PITTSFIELD — Dionna Koenig was a bit of a homebody.
The 12-year-old Reid Middle School student wasn’t always eager to get out of the house, until she got involved with Special Olympics, says her mother, Stephanie Koenig.
“When I show her she’s putting on the purple shirt, she’s ready to go,” Koenig said, referring to the colorful T-shirt the Special Olympians wear.
Jeff Koenig says his daughter loves the praise the coaches and volunteers give her, a real boost to her self-esteem.
“[Special Olympics] helps build her confidence and she likes being around other people and she’s now more active,” said the father.
Dionna was among a small, but enthusiastic local group of Special Olympians taking part in a track and field event at Taconic High School on a steamy, summer Sunday morning. Handling a soccer ball, low hurdles and walking/running the track were among the events.
The Berkshire chapter of the Massachusetts Law Enforcement Torch Run (LETR) and Massachusetts Special Olympics combined to organize the athletic gathering at the Taconic track/football field. It was the first local Special Olympics activity since February 2020, a month before the coronavirus pandemic hit hard and fast.
“This is a kick-off to hopefully more events this fall such as the Humvee Push Challenge and Cop on Top fundraiser,” says Deputy Jake Gaylord of the Berkshire County Sheriff’s Office.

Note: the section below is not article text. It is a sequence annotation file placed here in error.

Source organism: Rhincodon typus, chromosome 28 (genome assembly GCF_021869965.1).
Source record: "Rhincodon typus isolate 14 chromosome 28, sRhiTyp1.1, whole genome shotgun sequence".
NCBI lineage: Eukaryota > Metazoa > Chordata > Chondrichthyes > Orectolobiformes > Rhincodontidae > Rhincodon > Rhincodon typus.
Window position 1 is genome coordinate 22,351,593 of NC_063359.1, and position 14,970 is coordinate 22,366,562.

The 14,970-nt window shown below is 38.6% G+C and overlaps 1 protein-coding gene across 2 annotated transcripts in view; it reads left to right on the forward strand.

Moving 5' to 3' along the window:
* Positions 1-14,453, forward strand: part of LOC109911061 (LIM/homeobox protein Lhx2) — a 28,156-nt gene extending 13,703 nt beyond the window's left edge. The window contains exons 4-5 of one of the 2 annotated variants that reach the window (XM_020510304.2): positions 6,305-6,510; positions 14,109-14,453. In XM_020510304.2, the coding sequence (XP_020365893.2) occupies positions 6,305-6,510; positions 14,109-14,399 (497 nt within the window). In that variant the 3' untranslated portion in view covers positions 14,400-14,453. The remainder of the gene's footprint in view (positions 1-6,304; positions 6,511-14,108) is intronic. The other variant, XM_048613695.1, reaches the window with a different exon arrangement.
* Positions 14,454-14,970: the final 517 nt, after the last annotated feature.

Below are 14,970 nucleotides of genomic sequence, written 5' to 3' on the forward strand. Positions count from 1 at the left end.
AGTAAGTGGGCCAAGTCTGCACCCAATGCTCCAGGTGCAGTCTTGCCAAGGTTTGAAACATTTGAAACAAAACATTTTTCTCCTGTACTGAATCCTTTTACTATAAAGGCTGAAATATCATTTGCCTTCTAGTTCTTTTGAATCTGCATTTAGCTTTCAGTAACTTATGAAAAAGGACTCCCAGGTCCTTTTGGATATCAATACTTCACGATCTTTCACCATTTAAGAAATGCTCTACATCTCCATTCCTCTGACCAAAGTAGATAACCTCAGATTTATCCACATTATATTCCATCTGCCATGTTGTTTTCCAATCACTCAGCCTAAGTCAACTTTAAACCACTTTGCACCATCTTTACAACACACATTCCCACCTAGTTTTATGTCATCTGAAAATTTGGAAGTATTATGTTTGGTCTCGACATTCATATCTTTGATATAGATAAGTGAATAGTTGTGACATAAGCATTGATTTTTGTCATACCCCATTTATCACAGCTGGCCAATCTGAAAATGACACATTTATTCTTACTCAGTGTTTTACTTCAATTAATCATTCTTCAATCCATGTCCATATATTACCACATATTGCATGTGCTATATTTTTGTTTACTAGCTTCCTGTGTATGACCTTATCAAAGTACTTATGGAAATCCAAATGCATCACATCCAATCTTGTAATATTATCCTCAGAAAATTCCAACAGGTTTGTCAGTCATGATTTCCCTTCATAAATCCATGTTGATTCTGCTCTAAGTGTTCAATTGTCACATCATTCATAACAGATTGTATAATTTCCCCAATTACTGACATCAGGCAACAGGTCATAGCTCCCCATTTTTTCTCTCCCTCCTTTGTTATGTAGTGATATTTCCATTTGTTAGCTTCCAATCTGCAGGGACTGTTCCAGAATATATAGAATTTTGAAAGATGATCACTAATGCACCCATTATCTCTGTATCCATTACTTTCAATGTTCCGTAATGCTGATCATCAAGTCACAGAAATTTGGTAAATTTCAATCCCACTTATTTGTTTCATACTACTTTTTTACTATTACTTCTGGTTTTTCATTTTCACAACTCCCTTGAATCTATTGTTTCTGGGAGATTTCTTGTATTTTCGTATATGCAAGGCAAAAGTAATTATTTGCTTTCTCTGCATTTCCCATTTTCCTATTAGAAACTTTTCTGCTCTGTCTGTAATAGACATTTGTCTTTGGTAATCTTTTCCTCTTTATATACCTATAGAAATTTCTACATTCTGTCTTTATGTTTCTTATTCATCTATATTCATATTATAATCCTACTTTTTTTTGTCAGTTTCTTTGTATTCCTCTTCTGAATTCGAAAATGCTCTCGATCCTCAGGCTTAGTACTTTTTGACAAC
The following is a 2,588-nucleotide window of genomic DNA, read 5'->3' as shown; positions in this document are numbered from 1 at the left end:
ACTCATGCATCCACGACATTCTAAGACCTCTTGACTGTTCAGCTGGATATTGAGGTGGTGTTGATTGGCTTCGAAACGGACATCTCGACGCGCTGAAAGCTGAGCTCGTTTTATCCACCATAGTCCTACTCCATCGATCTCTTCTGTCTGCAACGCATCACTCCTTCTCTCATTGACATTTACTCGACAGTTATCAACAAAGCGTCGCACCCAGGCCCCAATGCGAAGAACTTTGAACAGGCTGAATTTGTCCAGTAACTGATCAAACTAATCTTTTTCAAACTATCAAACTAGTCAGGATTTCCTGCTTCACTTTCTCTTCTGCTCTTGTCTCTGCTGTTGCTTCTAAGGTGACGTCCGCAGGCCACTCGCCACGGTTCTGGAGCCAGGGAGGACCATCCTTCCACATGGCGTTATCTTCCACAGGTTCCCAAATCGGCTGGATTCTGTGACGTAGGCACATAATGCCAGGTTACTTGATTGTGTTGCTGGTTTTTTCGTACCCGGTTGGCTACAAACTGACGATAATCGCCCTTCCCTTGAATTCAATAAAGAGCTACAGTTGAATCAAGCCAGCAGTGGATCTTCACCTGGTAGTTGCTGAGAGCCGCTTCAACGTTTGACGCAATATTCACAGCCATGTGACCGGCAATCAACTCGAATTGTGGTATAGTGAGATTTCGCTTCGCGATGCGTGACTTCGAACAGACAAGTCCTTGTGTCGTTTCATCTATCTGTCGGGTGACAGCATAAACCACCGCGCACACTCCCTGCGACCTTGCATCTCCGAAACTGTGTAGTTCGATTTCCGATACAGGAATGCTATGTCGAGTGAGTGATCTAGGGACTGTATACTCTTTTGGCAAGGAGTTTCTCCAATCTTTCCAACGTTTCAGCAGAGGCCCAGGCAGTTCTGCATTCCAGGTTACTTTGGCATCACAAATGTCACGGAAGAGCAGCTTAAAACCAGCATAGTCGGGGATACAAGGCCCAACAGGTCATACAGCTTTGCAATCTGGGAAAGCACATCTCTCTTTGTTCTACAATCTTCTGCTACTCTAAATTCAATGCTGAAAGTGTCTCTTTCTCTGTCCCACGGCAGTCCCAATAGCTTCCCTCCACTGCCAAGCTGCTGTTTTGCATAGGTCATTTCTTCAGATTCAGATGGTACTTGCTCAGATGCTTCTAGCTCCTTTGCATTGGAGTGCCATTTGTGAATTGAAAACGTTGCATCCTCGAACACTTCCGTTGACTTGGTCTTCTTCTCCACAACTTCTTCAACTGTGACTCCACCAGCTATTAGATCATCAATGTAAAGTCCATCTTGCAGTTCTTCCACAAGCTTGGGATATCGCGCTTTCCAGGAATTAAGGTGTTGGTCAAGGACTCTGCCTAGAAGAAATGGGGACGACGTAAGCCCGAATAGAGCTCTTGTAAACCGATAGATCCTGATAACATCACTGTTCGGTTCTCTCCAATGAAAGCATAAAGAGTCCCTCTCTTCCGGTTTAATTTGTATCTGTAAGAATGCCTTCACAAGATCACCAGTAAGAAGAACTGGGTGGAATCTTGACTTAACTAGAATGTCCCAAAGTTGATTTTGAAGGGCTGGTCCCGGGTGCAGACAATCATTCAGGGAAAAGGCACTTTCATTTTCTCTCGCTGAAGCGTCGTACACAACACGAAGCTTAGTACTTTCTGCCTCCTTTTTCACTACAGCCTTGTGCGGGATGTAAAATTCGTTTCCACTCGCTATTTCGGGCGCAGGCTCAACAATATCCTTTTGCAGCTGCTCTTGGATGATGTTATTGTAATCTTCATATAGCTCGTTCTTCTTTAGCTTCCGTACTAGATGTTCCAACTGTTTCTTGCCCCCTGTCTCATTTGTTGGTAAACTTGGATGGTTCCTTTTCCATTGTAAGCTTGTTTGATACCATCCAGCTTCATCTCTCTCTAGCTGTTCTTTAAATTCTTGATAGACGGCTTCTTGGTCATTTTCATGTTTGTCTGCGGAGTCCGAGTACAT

Aside from Sheriff’s Office representatives, members of the Pittsfield and Cheshire police departments and Northern Berkshire EMS volunteered to guide and cheer on the competitors.
As the LETR Western Massachusetts coordinator, Gaylord has enjoyed watching the athletes drive to do their best.
“Something about Special Olympics athletes drives us to help out. They have a positive attitude and the ability to never give up,” he said.
James Cowell has had the competitive drive for more than 25 years and has been a Special Olympian since his elementary school days. The Pittsfield 36-year-old reached elite status when he travelled to Boise, Idaho for the 2009 Special Olympics World Winter Games, where he medaled in a couple of events.
Cowell was competing on Sunday with the older athletes after helping coach the youngest ones earlier in the morning.
“It gives me great pride to help the little kids. It’s good experience for me to help these guys,” he said.
Ten-year-old Jadiel Rodriguez-Velez was one of those youngsters. He became a Special Olympian two years ago according to his mother, Stephanie Velez-Vega.
“He’s more interactive than usual now. He was introduced to soccer and he really loves it,” she said.
Christian Bianchi, of Pittsfield, is a newcomer to Special Olympics. His six-year-old son, Cole, who can’t walk is the reason he got involved. Bianchi helped coordinate Sunday’s event through Massachusetts Special Olympics.
“When I was growing up, these kids were left behind in gym class; with Special Olympics it’s all inclusive,” he said. ‘This is probably the most rewarding thing I’ve done.”